Many people suffer with allergies, colds, and other minor setbacks throughout the year, but there seems to be little guidance on how much exercise is good to do during an illness. The next time you are feeling exceptionally tired and achy, you might want to refer to the following “dos and don'ts” to decide whether working out will help or harm your condition.
1. DO the “neck” check. Check your symptoms first. If you have symptoms (without fever) that are above the neck, such as a runny nose, sneezing, or a sore throat, moderate exercise is generally safe. More intense workouts can be resumed as soon as symptoms disappear. If you have symptoms below the neck, such as extreme tiredness, muscle aches, vomiting, diarrhea, chills, swollen lymph glands, or a hacking cough, it is important to allow at least two weeks to pass before returning to intense training.
2. DON'T exercise with a fever, which signals that you are battling a virus. Exercising under these conditions increases risk of dehydration, heatstroke, and even heart failure.
3. DO modify your exercise intensity. If you have cold or flu symptoms, more intense or vigorous workouts may make your illness worse. Moderate exercise, however, is fine for mild cold symptoms as long as your heart rate and body temperature do not get too high. Experts have suggested working out at half speed for about 10 minutes. If you are still feeling fine, you can begin to increase your intensity. However, stop exercising if you feel dizzy or nauseous or experience any other signs that symptoms are worsening.
4. DON'T overtrain or stress out. Choosing activities you enjoy and can do consistently may improve your desire to exercise and your immune function.
5. DO exercise to keep your immunity strong. There is a link between regular exercise and improved immune system response. Moderate exercise might help immune cells to move more quickly through your body and to better destroy viruses and bacteria.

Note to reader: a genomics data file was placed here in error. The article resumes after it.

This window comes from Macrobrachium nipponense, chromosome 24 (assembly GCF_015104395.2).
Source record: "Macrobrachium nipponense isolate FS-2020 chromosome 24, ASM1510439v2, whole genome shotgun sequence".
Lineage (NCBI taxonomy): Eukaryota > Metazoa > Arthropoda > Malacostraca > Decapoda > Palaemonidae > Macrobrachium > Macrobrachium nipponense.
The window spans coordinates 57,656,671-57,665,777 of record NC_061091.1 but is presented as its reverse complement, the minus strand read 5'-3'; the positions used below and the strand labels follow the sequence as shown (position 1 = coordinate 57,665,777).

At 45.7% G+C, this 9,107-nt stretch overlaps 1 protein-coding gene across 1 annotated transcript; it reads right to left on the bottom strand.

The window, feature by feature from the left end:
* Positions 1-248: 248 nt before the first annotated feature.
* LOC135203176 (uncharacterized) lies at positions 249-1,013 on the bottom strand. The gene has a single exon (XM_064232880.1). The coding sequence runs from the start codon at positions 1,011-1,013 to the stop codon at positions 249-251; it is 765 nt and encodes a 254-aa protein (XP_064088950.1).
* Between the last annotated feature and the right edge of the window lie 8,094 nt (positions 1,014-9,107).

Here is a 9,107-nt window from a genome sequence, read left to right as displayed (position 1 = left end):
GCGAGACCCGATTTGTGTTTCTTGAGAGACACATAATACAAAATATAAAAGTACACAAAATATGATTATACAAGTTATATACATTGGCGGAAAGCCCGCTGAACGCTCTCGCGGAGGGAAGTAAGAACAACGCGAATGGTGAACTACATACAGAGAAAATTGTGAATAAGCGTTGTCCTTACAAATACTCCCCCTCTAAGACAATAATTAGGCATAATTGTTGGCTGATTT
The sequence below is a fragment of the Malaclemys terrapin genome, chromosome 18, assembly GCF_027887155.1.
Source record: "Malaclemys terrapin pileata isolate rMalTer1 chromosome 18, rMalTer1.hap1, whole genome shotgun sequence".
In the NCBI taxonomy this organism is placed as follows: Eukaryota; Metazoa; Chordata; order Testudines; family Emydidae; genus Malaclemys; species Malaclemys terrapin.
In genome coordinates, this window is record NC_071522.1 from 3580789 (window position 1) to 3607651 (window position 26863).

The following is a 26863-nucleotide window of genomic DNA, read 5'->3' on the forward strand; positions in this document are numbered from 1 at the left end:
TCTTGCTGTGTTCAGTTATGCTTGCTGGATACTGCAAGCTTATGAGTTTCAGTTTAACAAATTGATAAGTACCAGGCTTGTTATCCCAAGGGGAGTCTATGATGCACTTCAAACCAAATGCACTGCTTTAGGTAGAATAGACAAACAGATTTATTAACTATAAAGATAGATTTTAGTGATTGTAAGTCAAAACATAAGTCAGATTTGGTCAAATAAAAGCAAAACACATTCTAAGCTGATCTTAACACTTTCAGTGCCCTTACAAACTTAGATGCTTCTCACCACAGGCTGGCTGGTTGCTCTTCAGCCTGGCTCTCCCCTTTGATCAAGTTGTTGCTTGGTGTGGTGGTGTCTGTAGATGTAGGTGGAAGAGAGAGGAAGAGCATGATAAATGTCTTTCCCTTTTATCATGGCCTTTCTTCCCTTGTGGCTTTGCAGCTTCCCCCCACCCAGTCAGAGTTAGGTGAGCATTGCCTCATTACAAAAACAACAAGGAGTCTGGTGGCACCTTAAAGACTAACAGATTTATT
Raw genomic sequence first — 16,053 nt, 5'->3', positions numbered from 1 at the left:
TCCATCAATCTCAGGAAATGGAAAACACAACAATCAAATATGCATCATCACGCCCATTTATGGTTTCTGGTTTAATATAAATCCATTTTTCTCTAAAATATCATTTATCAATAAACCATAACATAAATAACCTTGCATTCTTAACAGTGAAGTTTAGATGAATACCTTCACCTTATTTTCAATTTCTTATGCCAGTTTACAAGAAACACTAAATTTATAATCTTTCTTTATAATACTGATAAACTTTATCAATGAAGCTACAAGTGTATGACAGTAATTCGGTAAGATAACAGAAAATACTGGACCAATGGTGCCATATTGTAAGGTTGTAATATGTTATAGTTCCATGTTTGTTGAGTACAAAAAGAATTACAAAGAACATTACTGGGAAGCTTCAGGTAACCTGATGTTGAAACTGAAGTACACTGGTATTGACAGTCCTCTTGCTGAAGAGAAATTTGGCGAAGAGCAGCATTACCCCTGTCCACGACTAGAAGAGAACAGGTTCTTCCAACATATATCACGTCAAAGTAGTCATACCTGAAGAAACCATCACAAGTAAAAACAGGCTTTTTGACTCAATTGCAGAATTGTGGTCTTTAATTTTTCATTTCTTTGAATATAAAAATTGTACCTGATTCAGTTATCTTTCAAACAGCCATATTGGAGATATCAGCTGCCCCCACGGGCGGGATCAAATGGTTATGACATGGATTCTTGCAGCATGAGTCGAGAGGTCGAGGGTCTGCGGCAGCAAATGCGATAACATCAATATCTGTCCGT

6. DON'T infect or become infected. Be alert to air-quality conditions at your training facility. During cold and flu seasons, exercise during less-crowded hours to avoid catching or passing along viruses. Consider outdoor activities if weather conditions permit.
7. DO use common sense. You might want to stay home, rest, and drink plenty of fluids. It's difficult to exercise when you're coughing and sniffling.
8. DON'T let a temporary illness stop you permanently. Focus on flexibility, stress management, and mind-body awareness during down times. In addition, plan ahead as to how to resume your activity program as soon as you can, rather than letting yourself drift into sedentary habits.
9. DO return to exercise when you're ready. Making up for time missed in the gym can drain your immune system all over again. Exercise at a lower intensity for each day you were sick, giving your body the time it needs to recover.
10. DON'T hesitate to consult with your doctor. Even if an illness seems to be minor, check with your physician if you have serious concerns about it. It is always better to be safe than sorry.